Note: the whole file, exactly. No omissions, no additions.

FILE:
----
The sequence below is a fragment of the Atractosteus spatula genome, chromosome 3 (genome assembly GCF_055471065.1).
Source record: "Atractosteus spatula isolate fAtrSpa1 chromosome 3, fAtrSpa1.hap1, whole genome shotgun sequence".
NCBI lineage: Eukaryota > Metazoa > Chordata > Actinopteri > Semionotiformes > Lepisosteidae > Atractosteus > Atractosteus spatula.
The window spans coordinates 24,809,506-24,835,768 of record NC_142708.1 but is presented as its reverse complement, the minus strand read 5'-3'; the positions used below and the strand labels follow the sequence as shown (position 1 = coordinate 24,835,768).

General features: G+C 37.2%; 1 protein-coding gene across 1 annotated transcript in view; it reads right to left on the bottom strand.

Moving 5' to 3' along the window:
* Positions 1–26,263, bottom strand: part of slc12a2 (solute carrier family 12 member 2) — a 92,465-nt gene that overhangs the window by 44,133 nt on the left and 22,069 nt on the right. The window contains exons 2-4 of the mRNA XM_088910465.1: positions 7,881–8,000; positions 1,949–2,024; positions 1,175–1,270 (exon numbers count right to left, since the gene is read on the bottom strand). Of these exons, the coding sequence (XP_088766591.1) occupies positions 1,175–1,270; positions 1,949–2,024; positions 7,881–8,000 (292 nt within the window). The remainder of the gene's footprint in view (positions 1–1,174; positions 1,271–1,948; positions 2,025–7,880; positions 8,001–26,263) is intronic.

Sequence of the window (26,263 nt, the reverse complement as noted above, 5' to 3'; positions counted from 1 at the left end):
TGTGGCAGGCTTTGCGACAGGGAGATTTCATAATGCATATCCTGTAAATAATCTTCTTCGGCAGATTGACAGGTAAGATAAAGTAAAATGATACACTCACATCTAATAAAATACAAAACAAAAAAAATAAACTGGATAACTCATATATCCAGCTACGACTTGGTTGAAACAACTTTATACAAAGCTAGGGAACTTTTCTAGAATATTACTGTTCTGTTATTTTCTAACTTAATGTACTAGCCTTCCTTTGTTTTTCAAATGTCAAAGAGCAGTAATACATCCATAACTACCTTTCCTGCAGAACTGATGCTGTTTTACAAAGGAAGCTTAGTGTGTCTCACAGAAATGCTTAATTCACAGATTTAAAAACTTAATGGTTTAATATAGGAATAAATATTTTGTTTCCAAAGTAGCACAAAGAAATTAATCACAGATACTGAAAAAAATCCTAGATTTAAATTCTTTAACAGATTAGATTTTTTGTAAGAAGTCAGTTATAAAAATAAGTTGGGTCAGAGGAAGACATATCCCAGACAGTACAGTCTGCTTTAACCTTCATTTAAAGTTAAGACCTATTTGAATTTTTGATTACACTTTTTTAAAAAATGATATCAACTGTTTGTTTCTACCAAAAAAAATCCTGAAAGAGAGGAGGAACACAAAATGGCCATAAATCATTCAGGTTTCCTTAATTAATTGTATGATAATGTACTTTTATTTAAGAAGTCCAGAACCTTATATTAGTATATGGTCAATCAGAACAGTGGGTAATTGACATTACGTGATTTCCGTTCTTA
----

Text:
The sequence below is a fragment of the Atractosteus spatula genome, chromosome 3 (genome assembly GCF_055471065.1).
Source record: "Atractosteus spatula isolate fAtrSpa1 chromosome 3, fAtrSpa1.hap1, whole genome shotgun sequence".
NCBI lineage: Eukaryota > Metazoa > Chordata > Actinopteri > Semionotiformes > Lepisosteidae > Atractosteus > Atractosteus spatula.
The window spans coordinates 24,809,506-24,835,768 of record NC_142708.1 but is presented as its reverse complement, the minus strand read 5'-3'; the positions used below and the strand labels follow the sequence as shown (position 1 = coordinate 24,835,768).

General features: G+C 37.2%; 1 protein-coding gene across 1 annotated transcript in view; it reads right to left on the bottom strand.

Moving 5' to 3' along the window:
* Positions 1–26,263, bottom strand: part of slc12a2 (solute carrier family 12 member 2) — a 92,465-nt gene that overhangs the window by 44,133 nt on the left and 22,069 nt on the right. The window contains exons 2-4 of the mRNA XM_088910465.1: positions 7,881–8,000; positions 1,949–2,024; positions 1,175–1,270 (exon numbers count right to left, since the gene is read on the bottom strand). Of these exons, the coding sequence (XP_088766591.1) occupies positions 1,175–1,270; positions 1,949–2,024; positions 7,881–8,000 (292 nt within the window). The remainder of the gene's footprint in view (positions 1–1,174; positions 1,271–1,948; positions 2,025–7,880; positions 8,001–26,263) is intronic.

Sequence of the window (26,263 nt, the reverse complement as noted above, 5' to 3'; positions counted from 1 at the left end):
TGTGGCAGGCTTTGCGACAGGGAGATTTCATAATGCATATCCTGTAAATAATCTTCTTCGGCAGATTGACAGGTAAGATAAAGTAAAATGATACACTCACATCTAATAAAATACAAAACAAAAAAAATAAACTGGATAACTCATATATCCAGCTACGACTTGGTTGAAACAACTTTATACAAAGCTAGGGAACTTTTCTAGAATATTACTGTTCTGTTATTTTCTAACTTAATGTACTAGCCTTCCTTTGTTTTTCAAATGTCAAAGAGCAGTAATACATCCATAACTACCTTTCCTGCAGAACTGATGCTGTTTTACAAAGGAAGCTTAGTGTGTCTCACAGAAATGCTTAATTCACAGATTTAAAAACTTAATGGTTTAATATAGGAATAAATATTTTGTTTCCAAAGTAGCACAAAGAAATTAATCACAGATACTGAAAAAAATCCTAGATTTAAATTCTTTAACAGATTAGATTTTTTGTAAGAAGTCAGTTATAAAAATAAGTTGGGTCAGAGGAAGACATATCCCAGACAGTACAGTCTGCTTTAACCTTCATTTAAAGTTAAGACCTATTTGAATTTTTGATTACACTTTTTTAAAAAATGATATCAACTGTTTGTTTCTACCAAAAAAAATCCTGAAAGAGAGGAGGAACACAAAATGGCCATAAATCATTCAGGTTTCCTTAATTAATTGTATGATAATGTACTTTTATTTAAGAAGTCCAGAACCTTATATTAGTATATGGTCAATCAGAACAGTGGGTAATTGACATTACGTGATTTCCGTTCTTA